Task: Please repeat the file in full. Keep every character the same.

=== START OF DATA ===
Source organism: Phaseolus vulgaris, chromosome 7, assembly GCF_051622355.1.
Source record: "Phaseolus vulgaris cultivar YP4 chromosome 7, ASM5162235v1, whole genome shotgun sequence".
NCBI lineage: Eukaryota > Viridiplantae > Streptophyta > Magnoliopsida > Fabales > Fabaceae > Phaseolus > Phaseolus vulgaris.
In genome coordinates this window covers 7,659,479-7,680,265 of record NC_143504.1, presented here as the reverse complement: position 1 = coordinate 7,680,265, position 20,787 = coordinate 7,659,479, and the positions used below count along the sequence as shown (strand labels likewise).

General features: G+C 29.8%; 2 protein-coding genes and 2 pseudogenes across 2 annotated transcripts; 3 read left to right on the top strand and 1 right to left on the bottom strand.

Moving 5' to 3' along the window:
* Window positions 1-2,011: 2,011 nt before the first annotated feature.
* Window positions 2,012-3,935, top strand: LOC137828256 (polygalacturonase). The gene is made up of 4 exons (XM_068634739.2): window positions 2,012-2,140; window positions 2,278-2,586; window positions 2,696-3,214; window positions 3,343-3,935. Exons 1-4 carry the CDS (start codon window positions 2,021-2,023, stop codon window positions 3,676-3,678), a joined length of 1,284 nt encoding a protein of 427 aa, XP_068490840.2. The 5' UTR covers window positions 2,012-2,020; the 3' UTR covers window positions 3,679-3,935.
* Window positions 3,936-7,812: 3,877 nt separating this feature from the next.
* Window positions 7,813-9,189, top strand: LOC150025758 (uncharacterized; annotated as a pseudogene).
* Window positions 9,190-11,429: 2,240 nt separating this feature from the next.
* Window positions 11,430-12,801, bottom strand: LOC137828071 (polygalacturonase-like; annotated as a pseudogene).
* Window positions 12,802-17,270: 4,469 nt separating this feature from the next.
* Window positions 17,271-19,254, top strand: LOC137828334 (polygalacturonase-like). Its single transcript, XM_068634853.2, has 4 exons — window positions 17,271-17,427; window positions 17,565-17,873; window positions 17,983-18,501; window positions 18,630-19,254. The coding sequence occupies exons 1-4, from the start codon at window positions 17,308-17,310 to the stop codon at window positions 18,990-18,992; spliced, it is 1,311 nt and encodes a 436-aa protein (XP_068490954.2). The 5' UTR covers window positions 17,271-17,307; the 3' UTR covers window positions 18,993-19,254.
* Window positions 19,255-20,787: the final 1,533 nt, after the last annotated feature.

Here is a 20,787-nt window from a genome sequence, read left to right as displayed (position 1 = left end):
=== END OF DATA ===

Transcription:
Source organism: Phaseolus vulgaris, chromosome 7, assembly GCF_051622355.1.
Source record: "Phaseolus vulgaris cultivar YP4 chromosome 7, ASM5162235v1, whole genome shotgun sequence".
NCBI lineage: Eukaryota > Viridiplantae > Streptophyta > Magnoliopsida > Fabales > Fabaceae > Phaseolus > Phaseolus vulgaris.
In genome coordinates this window covers 7,659,479-7,680,265 of record NC_143504.1, presented here as the reverse complement: position 1 = coordinate 7,680,265, position 20,787 = coordinate 7,659,479, and the positions used below count along the sequence as shown (strand labels likewise).

General features: G+C 29.8%; 2 protein-coding genes and 2 pseudogenes across 2 annotated transcripts; 3 read left to right on the top strand and 1 right to left on the bottom strand.

Moving 5' to 3' along the window:
* Window positions 1-2,011: 2,011 nt before the first annotated feature.
* Window positions 2,012-3,935, top strand: LOC137828256 (polygalacturonase). The gene is made up of 4 exons (XM_068634739.2): window positions 2,012-2,140; window positions 2,278-2,586; window positions 2,696-3,214; window positions 3,343-3,935. Exons 1-4 carry the CDS (start codon window positions 2,021-2,023, stop codon window positions 3,676-3,678), a joined length of 1,284 nt encoding a protein of 427 aa, XP_068490840.2. The 5' UTR covers window positions 2,012-2,020; the 3' UTR covers window positions 3,679-3,935.
* Window positions 3,936-7,812: 3,877 nt separating this feature from the next.
* Window positions 7,813-9,189, top strand: LOC150025758 (uncharacterized; annotated as a pseudogene).
* Window positions 9,190-11,429: 2,240 nt separating this feature from the next.
* Window positions 11,430-12,801, bottom strand: LOC137828071 (polygalacturonase-like; annotated as a pseudogene).
* Window positions 12,802-17,270: 4,469 nt separating this feature from the next.
* Window positions 17,271-19,254, top strand: LOC137828334 (polygalacturonase-like). Its single transcript, XM_068634853.2, has 4 exons — window positions 17,271-17,427; window positions 17,565-17,873; window positions 17,983-18,501; window positions 18,630-19,254. The coding sequence occupies exons 1-4, from the start codon at window positions 17,308-17,310 to the stop codon at window positions 18,990-18,992; spliced, it is 1,311 nt and encodes a 436-aa protein (XP_068490954.2). The 5' UTR covers window positions 17,271-17,307; the 3' UTR covers window positions 18,993-19,254.
* Window positions 19,255-20,787: the final 1,533 nt, after the last annotated feature.

Here is a 20,787-nt window from a genome sequence, read left to right as displayed (position 1 = left end):